Roc Marciano: Actually, it was constructed after my life. Just really that simple. A lot of the struggle was up to the point before I even got into the [music] business, so I had to incorporate that too. So I went back to…them starvin’ days. I’m not starvin’ now, so I had to go back there. It was those times. When I signed my first deal, man, I weighed about 120 pounds, man, literally. Literally shakin’ when I’m signin’ the contract! [Laughs]
DX: What year would you say this was?
Roc Marciano: Probably around ’99, 2000. I was hustlin’ and everything before that. But in order to get into the business, I put all of that to the side and said, “Fuck it. I’ma get on.”
DX: Who did you sign your first deal with?
Roc Marciano: I signed my first deal with Flipmode/Elektra [Records], as a soloist.
DX: I know that’s the past, and you came after Flipmode Squad’s 1998 The Imperial album, but how would you describe your role in the click?
Roc Marciano: My role was to… when I signed my deal, my role was to be a soloist. My role was to come in and do what I’m doin’ now, you understand what I’m sayin’? [I was there to] put together an album. But when I got there, my role changed; I became a team player, which I had no problem with. I have to give [Busta Rhymes] all the credit in the world, man. When I came there, he treated me like royalty. I was there when emcees who had been with quite some time [were part of the Flipmode Squad], but he put on records [like “Heist”] with [Ghostface Killah and Raekwon] and stuff like that. He was definitely making a push for me to be a solo artist. That was pretty much my role – to make sure I did my thing when it was time to get busy. Anything he need me for; I sat in a lot of sessions with him and stuff, and just contributed my energy.
DX: Being around Busta at those times, I have to ask you, especially since you’re a producer, if you had a relationship with J Dilla?
Roc Marciano: With [J] Dilla, no. I can’t say that I had a relationship with Dilla, but I met him with Bus. I remember my first time meeting Dilla. During that stage of the Anarchy album, I was there for the beginning to the end; I saw that whole project through basically. I left right before it came out [in June of 2000] actually. When I first met Dilla, the first thing I could say to him was, “Yo man, you’ve got the hardest drums in the industry. We’re listening to your beat tapes versus everybody else’s beat tapes, and your shit’s was just smackin’ everybody’s shit – not to discredit anybody.” [Busta Rhymes] worked with a lot of legends, but [J Dilla’s production] had some special snap to it. Bus was like, “What you doin’ to them drums, man?” [Dilla responded], “Just pickin’ the right samples.” [Busta Rhymes told him], “Whatever you’re doing, keep doing it.” Great guy though, man. [He was a] real humble individual.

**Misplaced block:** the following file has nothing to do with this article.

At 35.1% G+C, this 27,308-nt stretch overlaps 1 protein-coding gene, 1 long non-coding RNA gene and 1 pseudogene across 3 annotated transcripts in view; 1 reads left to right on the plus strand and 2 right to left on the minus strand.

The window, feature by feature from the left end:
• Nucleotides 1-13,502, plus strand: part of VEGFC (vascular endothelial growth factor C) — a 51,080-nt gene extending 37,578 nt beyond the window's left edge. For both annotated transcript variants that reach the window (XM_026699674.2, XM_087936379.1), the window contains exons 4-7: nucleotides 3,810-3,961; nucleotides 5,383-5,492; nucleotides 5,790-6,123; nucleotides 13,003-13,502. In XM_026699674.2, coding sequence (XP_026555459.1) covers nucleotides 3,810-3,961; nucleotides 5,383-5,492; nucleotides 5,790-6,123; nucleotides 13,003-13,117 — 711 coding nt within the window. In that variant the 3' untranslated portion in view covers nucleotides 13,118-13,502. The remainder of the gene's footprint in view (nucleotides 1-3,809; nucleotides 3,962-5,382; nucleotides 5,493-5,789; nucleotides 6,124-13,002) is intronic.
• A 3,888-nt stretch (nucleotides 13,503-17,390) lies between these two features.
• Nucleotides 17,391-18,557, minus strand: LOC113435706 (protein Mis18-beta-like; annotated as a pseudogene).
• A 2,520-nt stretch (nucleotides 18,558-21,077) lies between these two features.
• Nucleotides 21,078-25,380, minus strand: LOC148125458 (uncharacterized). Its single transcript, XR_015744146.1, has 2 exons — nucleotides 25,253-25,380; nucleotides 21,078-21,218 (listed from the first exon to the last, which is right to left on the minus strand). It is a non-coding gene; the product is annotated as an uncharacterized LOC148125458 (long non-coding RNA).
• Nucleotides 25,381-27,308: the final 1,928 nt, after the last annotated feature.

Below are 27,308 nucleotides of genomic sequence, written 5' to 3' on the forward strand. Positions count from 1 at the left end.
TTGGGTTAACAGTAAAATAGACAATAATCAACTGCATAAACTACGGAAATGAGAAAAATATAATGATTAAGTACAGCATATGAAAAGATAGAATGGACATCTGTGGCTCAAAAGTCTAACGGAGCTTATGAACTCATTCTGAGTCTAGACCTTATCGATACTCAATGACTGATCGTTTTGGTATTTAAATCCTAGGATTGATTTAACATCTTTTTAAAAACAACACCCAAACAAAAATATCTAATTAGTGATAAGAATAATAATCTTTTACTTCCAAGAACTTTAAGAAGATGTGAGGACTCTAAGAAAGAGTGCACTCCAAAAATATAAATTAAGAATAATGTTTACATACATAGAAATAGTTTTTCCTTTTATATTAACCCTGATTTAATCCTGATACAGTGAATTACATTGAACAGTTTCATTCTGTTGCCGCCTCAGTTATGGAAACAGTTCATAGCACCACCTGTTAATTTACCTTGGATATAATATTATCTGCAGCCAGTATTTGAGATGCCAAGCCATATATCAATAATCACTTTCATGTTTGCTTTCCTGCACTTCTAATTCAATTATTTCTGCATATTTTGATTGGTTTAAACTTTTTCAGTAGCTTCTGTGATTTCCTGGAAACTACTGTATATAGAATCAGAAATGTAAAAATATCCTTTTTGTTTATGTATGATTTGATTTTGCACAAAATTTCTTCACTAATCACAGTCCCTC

DX: Long Island has always had some of my own personal favorite emcees and groups. I’m curious to know if being from Long Island, was it any harder for you to break onto the scene, as opposed to say Queens or Brooklyn or Manhattan?
Roc Marciano: Hmmm…for me, no. Not at all. If anything, we weren’t out there as much. I can’t say it was easier ’cause I was from Long Island, but these people was in my neighborhood; I could touch the stars. I met Erick Sermon as a shorty. Biz Markie, I used to see all the time. Grand Daddy I.U. is my man; he’s from my neighborhood. I grew up around elements, so it wasn’t hard for me to reach out to people – anybody who knew somebody. I went to school with Busta’s little brother. I used to see Bus all the time [around] Leaders of the New School. I know all of them. It wasn’t really hard. I did my first demo with my man on South Franklin at The Bomb Squad‘s 510 Studios. I was working with Kerwin “Sleek” Young, a producer who was helping out with them around that time. I was always close to the element. I’m from Hempstead. Hempstead is like the city of Long Island.
DX: That’s the backdrop of your album cover, right?
Roc Marciano: Oh. Nah. I’m not. That’s not Hempstead on the album cover. Actually, that was photo-shopped behind me, ’cause I took that photo somewhere else, and my man hooked it up.